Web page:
Squadron and family members did not find out what happened to the crew until years later.

Kassel was heavily defended, as confirmed by F/L Adams and other crews who had to undertake violent evasive action to avoid being struck. So it’s possible that Coleman’s aircraft received serious flak damage over the target, but was not totally disabled, allowing the crew to head off westward, with Coleman managing to stay airborne for 320km, almost making it to the coast of Holland.

Early on the morning of 26th July, 1940, Wellington B.IC R3235 of 75 (New Zealand) Squadron, RAF, crashed into the Ijsselmeer, the inland sea near Amsterdam, 1km east of Uitdam. There were no survivors. The bodies of the airmen washed ashore, that of F/O Coleman on the 3rd of August, 1940.

All 6 crew members were buried in the Amsterdam New Eastern Cemetery:
F/O William Harcourt Coleman, DFC, RNZAF (397811 / NZ2526). Age 23. (Plot 69. Row A. Grave 21).
P/O Frank Twain Poole, RAF, (42722). Age 25. (Plot 69. Row A. Grave 17.)
Born 14 Aug 1915, son of of Charles Herbert and Mary Jane Poole, of Invercargill, Southland, New Zealand.
Sgt Norman Wilson Brown, DFM, RAF. (518807). Age 24.
Sgt William Eric Nevill, RAF. Age 23.
Born 1917, the son of William Thomas Nevill, and of Violet Gertrude Nevill, of Edmonton, Middlesex.
Sgt John Dowds, RAF (632780). Age 19. (Plot 69. Row A. Grave 23)
Son of Mr. and Mrs. D. Dowds, of Musselburgh, Midlothian.
Sgt William Donald Francis “Don” Annan, RNZAF, (NZ391377). Age 20.  (Plot 69. Row A. Grave 19.)
Son of Fredrick Andrew John Annan and of Annie Isabell Annan (nee MacRae), of Napier, Hawke’s Bay, New Zealand.

Headstones2

– from Freedom Is Not Free (http://www.basher82.nl/).

Three of the New Zealanders in the crew were reported missing in the Weekly News, and copies of the photos that were published are now held by the Auckland War Memorial Museum:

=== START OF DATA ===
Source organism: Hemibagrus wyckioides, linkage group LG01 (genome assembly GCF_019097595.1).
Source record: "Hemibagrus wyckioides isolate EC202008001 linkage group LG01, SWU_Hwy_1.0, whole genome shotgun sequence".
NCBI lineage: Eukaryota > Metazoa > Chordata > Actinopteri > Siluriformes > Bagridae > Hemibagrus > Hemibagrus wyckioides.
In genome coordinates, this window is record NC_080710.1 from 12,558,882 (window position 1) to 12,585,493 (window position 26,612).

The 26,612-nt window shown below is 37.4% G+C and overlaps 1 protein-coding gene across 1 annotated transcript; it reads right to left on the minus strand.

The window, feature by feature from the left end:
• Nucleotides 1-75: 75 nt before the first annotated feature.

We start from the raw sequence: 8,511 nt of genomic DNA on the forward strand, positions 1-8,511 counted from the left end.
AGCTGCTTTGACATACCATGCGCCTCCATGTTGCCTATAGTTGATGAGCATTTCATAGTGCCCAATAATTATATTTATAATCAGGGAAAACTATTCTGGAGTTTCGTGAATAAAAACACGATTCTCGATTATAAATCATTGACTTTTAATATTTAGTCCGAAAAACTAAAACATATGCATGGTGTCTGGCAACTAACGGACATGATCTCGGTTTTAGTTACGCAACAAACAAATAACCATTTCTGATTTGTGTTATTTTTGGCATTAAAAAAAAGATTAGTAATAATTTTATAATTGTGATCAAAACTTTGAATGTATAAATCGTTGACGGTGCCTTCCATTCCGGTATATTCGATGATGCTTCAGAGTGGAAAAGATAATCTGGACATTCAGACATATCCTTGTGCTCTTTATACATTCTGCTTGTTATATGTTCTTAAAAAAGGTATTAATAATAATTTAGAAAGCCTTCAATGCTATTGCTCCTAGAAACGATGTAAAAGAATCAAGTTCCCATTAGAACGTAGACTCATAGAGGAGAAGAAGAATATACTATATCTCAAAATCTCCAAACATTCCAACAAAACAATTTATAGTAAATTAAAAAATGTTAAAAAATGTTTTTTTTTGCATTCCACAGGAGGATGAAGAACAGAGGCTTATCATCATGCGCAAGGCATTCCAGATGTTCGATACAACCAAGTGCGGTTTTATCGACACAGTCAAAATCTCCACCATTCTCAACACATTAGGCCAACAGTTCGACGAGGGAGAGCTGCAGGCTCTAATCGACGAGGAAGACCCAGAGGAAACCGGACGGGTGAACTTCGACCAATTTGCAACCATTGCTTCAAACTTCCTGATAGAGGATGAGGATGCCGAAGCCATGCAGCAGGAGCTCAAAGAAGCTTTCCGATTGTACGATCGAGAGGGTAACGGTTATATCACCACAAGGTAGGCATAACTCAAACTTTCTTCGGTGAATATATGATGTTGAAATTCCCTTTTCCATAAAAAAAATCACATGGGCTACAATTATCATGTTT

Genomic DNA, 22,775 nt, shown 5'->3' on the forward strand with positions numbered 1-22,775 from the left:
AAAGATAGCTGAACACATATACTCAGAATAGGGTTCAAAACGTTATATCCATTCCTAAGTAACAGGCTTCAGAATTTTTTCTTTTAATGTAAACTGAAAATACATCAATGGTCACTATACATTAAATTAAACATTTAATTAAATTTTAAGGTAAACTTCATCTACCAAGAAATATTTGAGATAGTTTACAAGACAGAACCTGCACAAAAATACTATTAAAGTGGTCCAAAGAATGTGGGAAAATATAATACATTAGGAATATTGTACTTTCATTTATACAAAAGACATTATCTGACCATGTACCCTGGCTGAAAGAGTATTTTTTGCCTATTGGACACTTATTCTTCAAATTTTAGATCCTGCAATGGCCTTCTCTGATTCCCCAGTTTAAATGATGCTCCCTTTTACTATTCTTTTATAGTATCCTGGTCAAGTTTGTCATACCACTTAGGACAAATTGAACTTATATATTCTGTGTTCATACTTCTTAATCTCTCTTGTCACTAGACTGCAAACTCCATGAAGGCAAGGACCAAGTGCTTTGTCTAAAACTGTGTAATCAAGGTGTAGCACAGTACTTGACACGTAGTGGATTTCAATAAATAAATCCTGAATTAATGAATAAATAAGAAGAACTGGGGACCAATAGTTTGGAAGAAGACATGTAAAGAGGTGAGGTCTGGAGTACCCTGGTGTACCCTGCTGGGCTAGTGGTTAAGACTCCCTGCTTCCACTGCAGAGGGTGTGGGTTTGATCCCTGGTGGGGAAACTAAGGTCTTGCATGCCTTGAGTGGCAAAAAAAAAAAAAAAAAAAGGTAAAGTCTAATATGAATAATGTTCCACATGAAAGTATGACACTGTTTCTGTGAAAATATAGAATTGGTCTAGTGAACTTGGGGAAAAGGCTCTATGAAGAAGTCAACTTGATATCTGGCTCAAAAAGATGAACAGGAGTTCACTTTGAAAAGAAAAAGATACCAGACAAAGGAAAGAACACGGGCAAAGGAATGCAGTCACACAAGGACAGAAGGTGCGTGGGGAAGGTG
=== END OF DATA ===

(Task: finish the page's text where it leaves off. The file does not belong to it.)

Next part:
NZCrew-photos-WN[3]

Many thanks to the Coleman family for sharing information and giving permission to post this tribute.

References: A History of No 75 Squadron, RNZAF, Part II, Chap 1, Operational Diary – 75 (NZ) Sqn RAF, 1937-1940, Development of the New Zealand Flight and operations flown during the ‘Phoney War’ period, compiled by Sqn Ldr R.C.Macfarlane, AFC, RNZAF (Rtd).; 75 (NZ) Squadron ORB’s and Appendices; Auckland Museum Online Cenotaph; Errol Martyn via the Wings Over New Zealand forum; “Popeye’s War”, by Lorie Lucas; “The Restless Sky”, by A.V.M. Cyril Kay, C.B, C.B.E, DFC.; Freedom Is Not Free (http://www.basher82.nl/).

3 thoughts on “Flying Officer William Harcourt Coleman, DFC and crew, 1939-40.

  1. Reg Mulder

    Great story but with some confusing errors (besides the misspelling of village names)

    head off westward, with Coleman maintaining control over some 150 nautical miles, crossing the Danish coast.

    From Kassel to the west will not bring you over the Danish coast. Not even the Dutch coast. It brings you to the coast of the IJsselmeer, a Dutch inland sea east of Amsterdam.

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    Reply
  2. Brian Benson

    With the events this week which again recognised the contribution made by Fighter Command during the Battle of Britain it is perhaps worth remembering that Bomber and Coastal Commands looses when attacking the airfields in Europe and the invasion barges in the channel ports during the period were far greater.
    Forty-seven New Zealanders lost their lives, including 15 fighter pilots, 24 bomber and eight coastal aircrew.
    In total 718 Bomber Command crew members, and 280 from Coastal Command were killed between 10 July and 31 October 1940.